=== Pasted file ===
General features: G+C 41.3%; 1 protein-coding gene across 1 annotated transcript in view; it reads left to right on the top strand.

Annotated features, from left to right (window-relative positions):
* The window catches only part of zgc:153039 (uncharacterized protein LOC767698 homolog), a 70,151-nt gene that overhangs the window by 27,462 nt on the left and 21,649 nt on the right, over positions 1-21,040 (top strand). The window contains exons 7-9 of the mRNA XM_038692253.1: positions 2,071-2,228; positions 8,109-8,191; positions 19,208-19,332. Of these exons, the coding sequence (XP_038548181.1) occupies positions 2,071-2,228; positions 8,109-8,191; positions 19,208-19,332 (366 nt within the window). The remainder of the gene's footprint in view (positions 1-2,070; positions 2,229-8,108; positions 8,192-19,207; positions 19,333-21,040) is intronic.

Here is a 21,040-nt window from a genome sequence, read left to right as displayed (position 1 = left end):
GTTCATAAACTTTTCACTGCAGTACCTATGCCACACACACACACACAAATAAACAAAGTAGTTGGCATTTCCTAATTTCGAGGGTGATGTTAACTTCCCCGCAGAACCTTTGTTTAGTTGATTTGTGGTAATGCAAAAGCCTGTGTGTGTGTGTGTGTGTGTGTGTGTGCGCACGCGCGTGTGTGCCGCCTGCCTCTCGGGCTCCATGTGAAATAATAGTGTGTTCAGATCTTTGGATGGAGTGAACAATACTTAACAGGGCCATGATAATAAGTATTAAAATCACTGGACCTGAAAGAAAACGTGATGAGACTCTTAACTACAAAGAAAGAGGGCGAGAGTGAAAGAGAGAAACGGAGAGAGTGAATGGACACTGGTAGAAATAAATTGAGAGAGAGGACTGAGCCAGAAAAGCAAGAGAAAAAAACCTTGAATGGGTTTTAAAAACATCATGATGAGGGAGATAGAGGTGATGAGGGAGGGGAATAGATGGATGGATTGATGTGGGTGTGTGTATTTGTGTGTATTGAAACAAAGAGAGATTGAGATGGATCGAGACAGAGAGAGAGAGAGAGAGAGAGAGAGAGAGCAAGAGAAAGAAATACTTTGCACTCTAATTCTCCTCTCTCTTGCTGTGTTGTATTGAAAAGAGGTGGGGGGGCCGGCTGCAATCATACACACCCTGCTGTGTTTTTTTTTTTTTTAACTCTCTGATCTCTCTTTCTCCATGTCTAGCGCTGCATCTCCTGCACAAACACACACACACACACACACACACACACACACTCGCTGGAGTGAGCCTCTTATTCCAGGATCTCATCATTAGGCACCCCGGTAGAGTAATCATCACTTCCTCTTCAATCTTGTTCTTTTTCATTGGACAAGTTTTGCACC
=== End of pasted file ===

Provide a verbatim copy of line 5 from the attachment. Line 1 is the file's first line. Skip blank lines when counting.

GTTCATAAACTTTTCACTGCAGTACCTATGCCACACACACACACACAAATAAACAAAGTAGTTGGCATTTCCTAATTTCGAGGGTGATGTTAACTTCCCCGCAGAACCTTTGTTTAGTTGATTTGTGGTAATGCAAAAGCCTGTGTGTGTGTGTGTGTGTGTGTGTGTGCGCACGCGCGTGTGTGCCGCCTGCCTCTCGGGCTCCATGTGAAATAATAGTGTGTTCAGATCTTTGGATGGAGTGAACAATACTTAACAGGGCCATGATAATAAGTATTAAAATCACTGGACCTGAAAGAAAACGTGATGAGACTCTTAACTACAAAGAAAGAGGGCGAGAGTGAAAGAGAGAAACGGAGAGAGTGAATGGACACTGGTAGAAATAAATTGAGAGAGAGGACTGAGCCAGAAAAGCAAGAGAAAAAAACCTTGAATGGGTTTTAAAAACATCATGATGAGGGAGATAGAGGTGATGAGGGAGGGGAATAGATGGATGGATTGATGTGGGTGTGTGTATTTGTGTGTATTGAAACAAAGAGAGATTGAGATGGATCGAGACAGAGAGAGAGAGAGAGAGAGAGAGAGAGAGCAAGAGAAAGAAATACTTTGCACTCTAATTCTCCTCTCTCTTGCTGTGTTGTATTGAAAAGAGGTGGGGGGGCCGGCTGCAATCATACACACCCTGCTGTGTTTTTTTTTTTTTTAACTCTCTGATCTCTCTTTCTCCATGTCTAGCGCTGCATCTCCTGCACAAACACACACACACACACACACACACACACACACTCGCTGGAGTGAGCCTCTTATTCCAGGATCTCATCATTAGGCACCCCGGTAGAGTAATCATCACTTCCTCTTCAATCTTGTTCTTTTTCATTGGACAAGTTTTGCACC